One thing that often comes up in conversation among the kayaking community is what kayak do you paddle and why? For me I have been kayaking Prijon kayaks my whole life and I couldn’t be happier to be still part of the team.
It all started when I was very young when my father would regularly go away on creeking adventures where he would take us along and put us in his Prijon kayak on very small whitewater. My father was the first Prijon importer in Australia which began 23 years ago, as such we always had the opportunity to paddle them. People have always known of Prijon for their reputation of being the toughest boats on the market due to the plastic they use. The way they produce them is different to the normal roto mould as it is extrusion moulded using a HTP plastic.
When Rob and I started getting into our teens we were creeking all the time, developing as young kayakers and then we had the opportunity to race at a NSW Combined high school event where we participated in Canoe slalom and Wildwater Racing. We both loved the racing side of things straight away and got our first Prijon Wildwater Racing and Slalom Boats shortly after. Like most things in sport we decided to choose the path of Wildwater after a few years doing both disciplines.
There are a number of different Prijon Wildwater models and some names have evolved which Rob and I have been a part of. We both started using a model that is called the “Loisach”. It is a relative stable boat that has a descent amount of volume to help keep you afloat in bigger Whitewater and is perfect for lighter and younger people. The next model we used is called the “Sesia”. This model has a sharper profile and is less stable compared to the “Loisach”, but when you paddle this model, keeping your lines composed and precise on the river you really feel the speed exiting the rapids. The model we use racing internationally now is called the “Pursuit”. Robert helped name this kayak when he was on an international tour living and training with the Prijons at their home base in Rosenheim, Germany. This boat has the same hull shape as the “Loisach” but the deck is different with less volume and a really sharp nose, which cuts through the rapids nicely. We both love this boat because of this reason and feel super comfy on all types of Whitewater with it.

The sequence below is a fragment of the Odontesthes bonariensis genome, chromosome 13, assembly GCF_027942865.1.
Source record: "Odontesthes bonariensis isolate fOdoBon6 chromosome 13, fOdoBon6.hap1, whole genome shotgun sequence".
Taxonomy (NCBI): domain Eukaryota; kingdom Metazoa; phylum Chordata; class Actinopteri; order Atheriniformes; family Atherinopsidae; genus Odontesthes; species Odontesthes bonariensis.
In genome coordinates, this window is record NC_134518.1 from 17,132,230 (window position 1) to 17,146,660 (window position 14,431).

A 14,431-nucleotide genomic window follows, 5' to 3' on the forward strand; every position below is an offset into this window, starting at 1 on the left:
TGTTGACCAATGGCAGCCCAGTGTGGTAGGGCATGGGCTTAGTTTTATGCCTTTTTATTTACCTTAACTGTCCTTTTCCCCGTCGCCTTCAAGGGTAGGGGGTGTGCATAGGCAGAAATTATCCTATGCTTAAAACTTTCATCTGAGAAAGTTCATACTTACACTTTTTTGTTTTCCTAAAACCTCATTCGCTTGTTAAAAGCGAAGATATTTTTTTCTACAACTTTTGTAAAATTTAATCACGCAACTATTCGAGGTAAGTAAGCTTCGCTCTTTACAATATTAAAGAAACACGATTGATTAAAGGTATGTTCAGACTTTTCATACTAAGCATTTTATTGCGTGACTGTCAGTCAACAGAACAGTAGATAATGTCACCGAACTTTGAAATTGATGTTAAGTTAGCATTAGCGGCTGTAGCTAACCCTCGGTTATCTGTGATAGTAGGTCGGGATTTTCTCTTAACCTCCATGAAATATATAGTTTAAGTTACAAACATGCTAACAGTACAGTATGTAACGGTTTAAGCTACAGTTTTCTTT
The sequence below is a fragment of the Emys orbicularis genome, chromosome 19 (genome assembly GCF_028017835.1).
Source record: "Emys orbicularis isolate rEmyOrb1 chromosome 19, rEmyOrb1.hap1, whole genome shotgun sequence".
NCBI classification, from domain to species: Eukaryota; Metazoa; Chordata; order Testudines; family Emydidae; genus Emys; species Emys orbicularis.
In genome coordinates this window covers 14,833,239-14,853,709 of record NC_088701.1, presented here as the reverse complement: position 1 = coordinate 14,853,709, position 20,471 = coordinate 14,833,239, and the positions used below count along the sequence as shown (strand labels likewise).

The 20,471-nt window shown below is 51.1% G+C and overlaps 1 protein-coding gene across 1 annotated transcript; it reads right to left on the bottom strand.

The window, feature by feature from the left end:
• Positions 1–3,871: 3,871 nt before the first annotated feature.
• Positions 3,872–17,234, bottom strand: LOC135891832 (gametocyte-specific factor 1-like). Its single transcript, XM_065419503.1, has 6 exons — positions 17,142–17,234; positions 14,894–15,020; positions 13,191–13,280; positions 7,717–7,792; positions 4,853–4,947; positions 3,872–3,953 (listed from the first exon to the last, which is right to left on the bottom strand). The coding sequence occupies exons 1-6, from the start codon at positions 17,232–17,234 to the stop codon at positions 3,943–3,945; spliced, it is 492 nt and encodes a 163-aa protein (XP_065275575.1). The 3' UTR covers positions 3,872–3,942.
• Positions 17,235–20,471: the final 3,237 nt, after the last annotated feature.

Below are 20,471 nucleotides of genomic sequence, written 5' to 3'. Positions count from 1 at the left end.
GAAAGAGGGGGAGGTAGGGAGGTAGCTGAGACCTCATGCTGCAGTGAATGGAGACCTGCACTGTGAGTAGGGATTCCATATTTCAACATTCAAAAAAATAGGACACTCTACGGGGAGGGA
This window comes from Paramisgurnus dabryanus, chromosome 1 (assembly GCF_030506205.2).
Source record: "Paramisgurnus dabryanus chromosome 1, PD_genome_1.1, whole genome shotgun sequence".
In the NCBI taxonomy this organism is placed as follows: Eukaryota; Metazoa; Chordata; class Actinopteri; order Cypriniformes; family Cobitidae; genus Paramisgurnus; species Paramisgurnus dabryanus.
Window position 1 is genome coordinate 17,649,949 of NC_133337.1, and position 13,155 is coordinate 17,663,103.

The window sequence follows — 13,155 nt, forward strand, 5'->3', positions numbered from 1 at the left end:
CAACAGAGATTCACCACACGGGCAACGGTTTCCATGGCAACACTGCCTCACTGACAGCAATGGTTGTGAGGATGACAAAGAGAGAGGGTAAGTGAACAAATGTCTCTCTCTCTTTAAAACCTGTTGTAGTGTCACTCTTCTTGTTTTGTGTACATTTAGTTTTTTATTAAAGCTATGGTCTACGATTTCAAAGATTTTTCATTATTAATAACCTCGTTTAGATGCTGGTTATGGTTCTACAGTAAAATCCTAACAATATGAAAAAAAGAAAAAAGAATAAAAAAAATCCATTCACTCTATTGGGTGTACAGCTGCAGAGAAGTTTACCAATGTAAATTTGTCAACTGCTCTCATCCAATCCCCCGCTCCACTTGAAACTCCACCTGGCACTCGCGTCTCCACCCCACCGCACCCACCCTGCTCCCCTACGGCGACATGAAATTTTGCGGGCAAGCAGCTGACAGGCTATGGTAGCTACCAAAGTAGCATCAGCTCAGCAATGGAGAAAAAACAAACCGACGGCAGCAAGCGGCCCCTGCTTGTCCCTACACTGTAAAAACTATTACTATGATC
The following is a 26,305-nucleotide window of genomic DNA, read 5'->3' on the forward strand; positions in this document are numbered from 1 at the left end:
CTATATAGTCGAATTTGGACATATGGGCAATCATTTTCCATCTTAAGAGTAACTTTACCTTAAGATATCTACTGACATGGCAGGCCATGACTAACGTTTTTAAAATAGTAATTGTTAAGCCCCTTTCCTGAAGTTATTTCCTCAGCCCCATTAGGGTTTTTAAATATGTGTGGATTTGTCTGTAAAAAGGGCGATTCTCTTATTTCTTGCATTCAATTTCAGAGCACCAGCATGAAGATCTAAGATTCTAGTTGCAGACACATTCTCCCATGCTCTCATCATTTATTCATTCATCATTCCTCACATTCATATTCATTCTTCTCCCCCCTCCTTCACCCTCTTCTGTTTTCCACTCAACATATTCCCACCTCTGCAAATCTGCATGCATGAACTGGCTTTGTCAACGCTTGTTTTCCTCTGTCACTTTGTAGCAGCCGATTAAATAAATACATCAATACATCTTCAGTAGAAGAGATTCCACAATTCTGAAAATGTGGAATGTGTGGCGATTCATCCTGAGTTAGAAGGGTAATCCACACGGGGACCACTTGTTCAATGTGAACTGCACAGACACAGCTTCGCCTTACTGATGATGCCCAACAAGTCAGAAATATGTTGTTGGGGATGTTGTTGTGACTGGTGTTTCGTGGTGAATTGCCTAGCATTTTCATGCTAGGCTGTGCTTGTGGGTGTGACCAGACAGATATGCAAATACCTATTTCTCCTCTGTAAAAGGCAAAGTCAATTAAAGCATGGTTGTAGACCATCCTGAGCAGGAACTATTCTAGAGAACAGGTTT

Now, going back to the Plastic creek boat side of things, we have paddled quite a few different Prijon models such as the “Creeker 225”. This boat in particular was the perfect entry level kayak; it had a round hull which was super forgiving and easy to roll. Then there was the Prijon “Cross” which was a bit longer with a flatter hull, with rails and was slightly more challenging. Although, when you got more comfortable on the water with this model you could have so much fun on all grades of Whitewater.
When I decided to make the big move to Europe to better my kayaking and opportunity to paddle, I was fortunate enough to work and live at Prijon headquarters in Rosenheim, Germany. When I was there I started paddling the Prijon “Curve 3.0”. The “Curve” is a super sporty creek boat. It is fast and agile and has great, bouncy, pronounced edges on the hull which provide great tracking for all types of Whitewater. Whether you are paddling a fun, easy grade or paddling steep grade 5’s, this model can do it all.
While living and working for Prijon, I was placed into the Prijon Pro team and had the opportunity to help with the design of the Prijon “Curve 3.5”. The “Curve 3.5 has the same hull as the 3.0 but has more volume on the deck for bigger rivers and can handle a greater velocity of water. Its shape makes it more of a boofing machine, allowing for exiting larger rapids faster as it is more forgiving and reliable. Still to date Alex, Rob and team mate Daniel Watkins paddle the “3.0” because it’s what we all feel comfortable paddling and have the most fun with on the water.
We often face the common misconception that we are brand biased and ‘too’ loyal t Prijon. Some people think that just because we paddle for a brand that we don’t try other brands and models, but when we have the opportunity to we have. It’s good to compare and know the differences as its helps gain knowledge of what else is on the market so we can give others a true opinion of why we think the kayaks we are paddling are the best for us.